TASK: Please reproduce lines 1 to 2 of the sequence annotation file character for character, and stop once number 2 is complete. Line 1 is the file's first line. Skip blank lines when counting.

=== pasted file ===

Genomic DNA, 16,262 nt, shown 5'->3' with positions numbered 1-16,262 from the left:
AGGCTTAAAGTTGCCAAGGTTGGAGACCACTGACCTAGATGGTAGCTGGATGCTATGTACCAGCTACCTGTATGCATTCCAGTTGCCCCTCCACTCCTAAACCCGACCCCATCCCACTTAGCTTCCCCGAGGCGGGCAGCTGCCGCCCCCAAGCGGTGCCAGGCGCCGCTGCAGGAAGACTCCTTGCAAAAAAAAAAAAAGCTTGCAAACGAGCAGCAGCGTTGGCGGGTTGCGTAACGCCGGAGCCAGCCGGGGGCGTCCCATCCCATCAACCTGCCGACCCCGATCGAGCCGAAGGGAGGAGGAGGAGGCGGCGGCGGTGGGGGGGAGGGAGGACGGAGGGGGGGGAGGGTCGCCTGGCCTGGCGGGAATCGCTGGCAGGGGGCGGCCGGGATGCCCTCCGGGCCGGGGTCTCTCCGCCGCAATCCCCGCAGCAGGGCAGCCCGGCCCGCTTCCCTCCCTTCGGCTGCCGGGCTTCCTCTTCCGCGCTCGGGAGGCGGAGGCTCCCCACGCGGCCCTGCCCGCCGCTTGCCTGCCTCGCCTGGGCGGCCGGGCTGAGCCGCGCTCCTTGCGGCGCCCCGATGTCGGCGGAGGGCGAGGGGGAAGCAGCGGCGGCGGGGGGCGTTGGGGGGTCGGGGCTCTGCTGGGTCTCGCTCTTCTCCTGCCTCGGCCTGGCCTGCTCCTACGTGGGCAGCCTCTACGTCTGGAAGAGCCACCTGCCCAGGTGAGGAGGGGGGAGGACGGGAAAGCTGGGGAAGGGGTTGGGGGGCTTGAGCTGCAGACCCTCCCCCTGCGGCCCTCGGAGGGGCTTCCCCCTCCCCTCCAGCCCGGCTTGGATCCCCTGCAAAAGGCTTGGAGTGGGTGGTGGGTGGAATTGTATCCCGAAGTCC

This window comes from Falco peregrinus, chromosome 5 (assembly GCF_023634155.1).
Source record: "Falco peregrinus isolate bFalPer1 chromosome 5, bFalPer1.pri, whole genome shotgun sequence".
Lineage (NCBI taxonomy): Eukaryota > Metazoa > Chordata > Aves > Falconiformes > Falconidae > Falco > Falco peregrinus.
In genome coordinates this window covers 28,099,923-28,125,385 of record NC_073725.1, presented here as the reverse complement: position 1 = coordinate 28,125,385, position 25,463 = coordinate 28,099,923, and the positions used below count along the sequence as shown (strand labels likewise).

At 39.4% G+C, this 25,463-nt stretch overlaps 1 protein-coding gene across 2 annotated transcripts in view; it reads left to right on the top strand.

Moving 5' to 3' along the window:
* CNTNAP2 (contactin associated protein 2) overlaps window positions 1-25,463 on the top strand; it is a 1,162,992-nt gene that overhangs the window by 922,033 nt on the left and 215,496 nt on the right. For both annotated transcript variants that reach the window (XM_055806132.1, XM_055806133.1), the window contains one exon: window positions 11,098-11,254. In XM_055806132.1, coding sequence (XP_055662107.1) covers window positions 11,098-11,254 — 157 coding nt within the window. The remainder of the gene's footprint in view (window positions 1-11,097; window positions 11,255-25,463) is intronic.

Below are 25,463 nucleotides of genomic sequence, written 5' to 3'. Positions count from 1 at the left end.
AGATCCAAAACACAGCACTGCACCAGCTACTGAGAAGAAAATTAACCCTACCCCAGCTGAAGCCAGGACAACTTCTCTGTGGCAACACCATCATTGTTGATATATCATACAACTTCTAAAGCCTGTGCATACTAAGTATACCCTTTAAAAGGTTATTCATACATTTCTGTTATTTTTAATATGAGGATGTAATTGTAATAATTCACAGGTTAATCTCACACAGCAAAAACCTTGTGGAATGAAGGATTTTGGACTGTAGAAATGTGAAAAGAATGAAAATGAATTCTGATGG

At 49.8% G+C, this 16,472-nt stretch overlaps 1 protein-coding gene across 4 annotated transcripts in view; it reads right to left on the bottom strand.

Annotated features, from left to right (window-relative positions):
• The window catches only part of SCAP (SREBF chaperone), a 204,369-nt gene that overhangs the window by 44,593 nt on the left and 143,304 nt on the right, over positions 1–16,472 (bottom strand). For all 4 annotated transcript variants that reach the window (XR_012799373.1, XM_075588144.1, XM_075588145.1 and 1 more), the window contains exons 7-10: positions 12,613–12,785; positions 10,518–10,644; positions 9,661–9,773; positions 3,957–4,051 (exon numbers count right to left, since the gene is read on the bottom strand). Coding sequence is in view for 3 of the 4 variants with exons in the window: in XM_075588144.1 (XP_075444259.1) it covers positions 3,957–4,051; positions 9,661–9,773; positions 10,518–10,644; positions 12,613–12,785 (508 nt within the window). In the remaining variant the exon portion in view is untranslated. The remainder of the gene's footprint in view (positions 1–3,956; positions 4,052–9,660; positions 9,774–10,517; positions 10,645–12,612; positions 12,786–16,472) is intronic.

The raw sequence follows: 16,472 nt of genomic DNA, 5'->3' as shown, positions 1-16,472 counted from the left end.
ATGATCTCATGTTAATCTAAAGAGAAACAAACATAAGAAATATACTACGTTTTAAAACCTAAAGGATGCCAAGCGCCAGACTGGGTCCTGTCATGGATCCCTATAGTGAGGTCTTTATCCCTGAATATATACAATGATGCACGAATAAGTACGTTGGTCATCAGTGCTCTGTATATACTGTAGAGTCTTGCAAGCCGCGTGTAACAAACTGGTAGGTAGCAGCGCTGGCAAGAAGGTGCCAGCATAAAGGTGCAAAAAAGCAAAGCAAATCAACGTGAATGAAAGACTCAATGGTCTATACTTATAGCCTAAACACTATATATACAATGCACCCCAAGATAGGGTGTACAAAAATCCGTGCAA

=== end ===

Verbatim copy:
Genomic DNA, 16,262 nt, shown 5'->3' with positions numbered 1-16,262 from the left:
AGGCTTAAAGTTGCCAAGGTTGGAGACCACTGACCTAGATGGTAGCTGGATGCTATGTACCAGCTACCTGTATGCATTCCAGTTGCCCCTCCACTCCTAAACCCGACCCCATCCCACTTAGCTTCCCCGAGGCGGGCAGCTGCCGCCCCCAAGCGGTGCCAGGCGCCGCTGCAGGAAGACTCCTTGCAAAAAAAAAAAAAGCTTGCAAACGAGCAGCAGCGTTGGCGGGTTGCGTAACGCCGGAGCCAGCCGGGGGCGTCCCATCCCATCAACCTGCCGACCCCGATCGAGCCGAAGGGAGGAGGAGGAGGCGGCGGCGGTGGGGGGGAGGGAGGACGGAGGGGGGGGAGGGTCGCCTGGCCTGGCGGGAATCGCTGGCAGGGGGCGGCCGGGATGCCCTCCGGGCCGGGGTCTCTCCGCCGCAATCCCCGCAGCAGGGCAGCCCGGCCCGCTTCCCTCCCTTCGGCTGCCGGGCTTCCTCTTCCGCGCTCGGGAGGCGGAGGCTCCCCACGCGGCCCTGCCCGCCGCTTGCCTGCCTCGCCTGGGCGGCCGGGCTGAGCCGCGCTCCTTGCGGCGCCCCGATGTCGGCGGAGGGCGAGGGGGAAGCAGCGGCGGCGGGGGGCGTTGGGGGGTCGGGGCTCTGCTGGGTCTCGCTCTTCTCCTGCCTCGGCCTGGCCTGCTCCTACGTGGGCAGCCTCTACGTCTGGAAGAGCCACCTGCCCAGGTGAGGAGGGGGGAGGACGGGAAAGCTGGGGAAGGGGTTGGGGGGCTTGAGCTGCAGACCCTCCCCCTGCGGCCCTCGGAGGGGCTTCCCCCTCCCCTCCAGCCCGGCTTGGATCCCCTGCAAAAGGCTTGGAGTGGGTGGTGGGTGGAATTGTATCCCGAAGTCC